WASHINGTON — The FBI destroyed its files on former CBS News anchorman Walter Cronkite two years ago under a policy that has been criticized by researchers for allowing potentially valuable records to be wiped out.A search of the agency’s main index of the subjects of FBI investigations found some records tied to Cronkite’s name were destroyed in October 2007, the FBI said in response to a Freedom of Information Act request by USA TODAY. Cronkite’s death in July at age 92 made any FBI files about him available for release under the federal law.
The FBI should have preserved records about Cronkite, who anchored CBS’ newscasts from 1962 to 1981, said Scott Hodes, a former top lawyer in the FBI’s records office. All FBI records on such a prominent person should have been saved under the FBI’s policies, Hodes said.
“You’re not supposed to destroy records that are historically valuable,” Hodes said. “Somebody should have known who Walter Cronkite was.”
FBI spokesman Bill Carter said the agency works with the National Archives to try to ensure historically important records are preserved. He did not respond to requests for further information Tuesday.
The destruction of the Cronkite records illustrates the FBI’s policies on keeping and destroying records, which date to a 1981 lawsuit over public access to those records. Although the FBI’s rules call for preserving files with historical significance, researchers such as journalist Alex Heard have criticized the agency for wiping out too many potentially valuable records. The FBI destroyed a file on civil rights pioneer Rosa Parks, The Detroit News reported in 2006.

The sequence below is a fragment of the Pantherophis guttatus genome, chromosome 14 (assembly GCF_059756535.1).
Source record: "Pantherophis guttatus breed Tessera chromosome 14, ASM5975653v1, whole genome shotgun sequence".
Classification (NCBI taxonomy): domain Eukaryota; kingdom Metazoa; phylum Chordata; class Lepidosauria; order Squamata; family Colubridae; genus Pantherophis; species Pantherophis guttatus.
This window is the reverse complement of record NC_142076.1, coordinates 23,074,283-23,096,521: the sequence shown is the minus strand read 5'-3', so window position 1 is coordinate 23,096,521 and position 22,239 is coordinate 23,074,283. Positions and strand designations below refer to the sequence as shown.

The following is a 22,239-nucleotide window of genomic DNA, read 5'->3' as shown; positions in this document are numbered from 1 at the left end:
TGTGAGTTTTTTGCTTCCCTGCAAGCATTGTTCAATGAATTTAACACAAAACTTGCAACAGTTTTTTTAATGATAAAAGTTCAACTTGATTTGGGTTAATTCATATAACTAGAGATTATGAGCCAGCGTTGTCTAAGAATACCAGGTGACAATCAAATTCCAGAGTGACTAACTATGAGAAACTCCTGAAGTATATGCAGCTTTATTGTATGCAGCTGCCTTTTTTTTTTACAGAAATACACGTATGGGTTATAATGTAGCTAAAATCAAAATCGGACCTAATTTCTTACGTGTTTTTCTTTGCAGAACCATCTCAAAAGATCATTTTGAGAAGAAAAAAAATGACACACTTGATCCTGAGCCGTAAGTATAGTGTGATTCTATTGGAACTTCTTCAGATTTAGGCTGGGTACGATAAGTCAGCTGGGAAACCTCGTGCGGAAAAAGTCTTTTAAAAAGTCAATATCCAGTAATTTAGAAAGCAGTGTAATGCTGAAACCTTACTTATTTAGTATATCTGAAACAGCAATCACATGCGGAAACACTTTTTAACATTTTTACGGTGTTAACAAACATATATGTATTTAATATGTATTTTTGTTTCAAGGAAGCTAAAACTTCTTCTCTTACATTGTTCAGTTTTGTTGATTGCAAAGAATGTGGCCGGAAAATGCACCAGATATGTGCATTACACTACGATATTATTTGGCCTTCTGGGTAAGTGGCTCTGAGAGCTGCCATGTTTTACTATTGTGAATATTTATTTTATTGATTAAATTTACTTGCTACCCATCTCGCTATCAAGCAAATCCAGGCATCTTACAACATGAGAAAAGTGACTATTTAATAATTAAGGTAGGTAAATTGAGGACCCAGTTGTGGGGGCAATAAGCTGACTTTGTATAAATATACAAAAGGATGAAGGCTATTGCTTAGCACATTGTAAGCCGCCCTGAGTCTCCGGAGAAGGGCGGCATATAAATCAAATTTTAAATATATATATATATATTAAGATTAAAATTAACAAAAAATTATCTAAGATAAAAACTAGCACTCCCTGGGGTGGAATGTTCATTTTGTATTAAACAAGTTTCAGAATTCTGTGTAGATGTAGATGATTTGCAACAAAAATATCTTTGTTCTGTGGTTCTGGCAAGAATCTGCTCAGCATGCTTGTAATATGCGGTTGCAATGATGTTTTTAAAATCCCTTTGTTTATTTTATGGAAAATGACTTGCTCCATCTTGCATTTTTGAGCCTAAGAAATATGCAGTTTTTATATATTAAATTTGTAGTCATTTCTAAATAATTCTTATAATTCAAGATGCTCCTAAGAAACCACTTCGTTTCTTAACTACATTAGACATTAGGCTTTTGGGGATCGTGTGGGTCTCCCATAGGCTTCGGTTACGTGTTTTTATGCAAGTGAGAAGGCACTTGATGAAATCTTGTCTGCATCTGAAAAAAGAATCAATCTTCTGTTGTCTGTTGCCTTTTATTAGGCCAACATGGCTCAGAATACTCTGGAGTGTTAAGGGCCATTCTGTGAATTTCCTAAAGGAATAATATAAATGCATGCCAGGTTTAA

Heard, who is researching a 1951 execution in Mississippi, said he was frustrated to learn the FBI destroyed records about one of the civil rights lawyers involved.
“They piled up the documents, and we (taxpayers) paid for it,” Heard said. “With a lot of that material, the simplest thing would be to just keep it.”
The fact that the FBI had records involving Cronkite doesn’t mean the FBI had investigated him, Hodes said. Celebrities’ files often consist of letters they wrote to FBI officials or investigations of extortion attempts, he said.
“When famous people’s files are released, a lot of times they’re the victims of crimes,” Hodes said.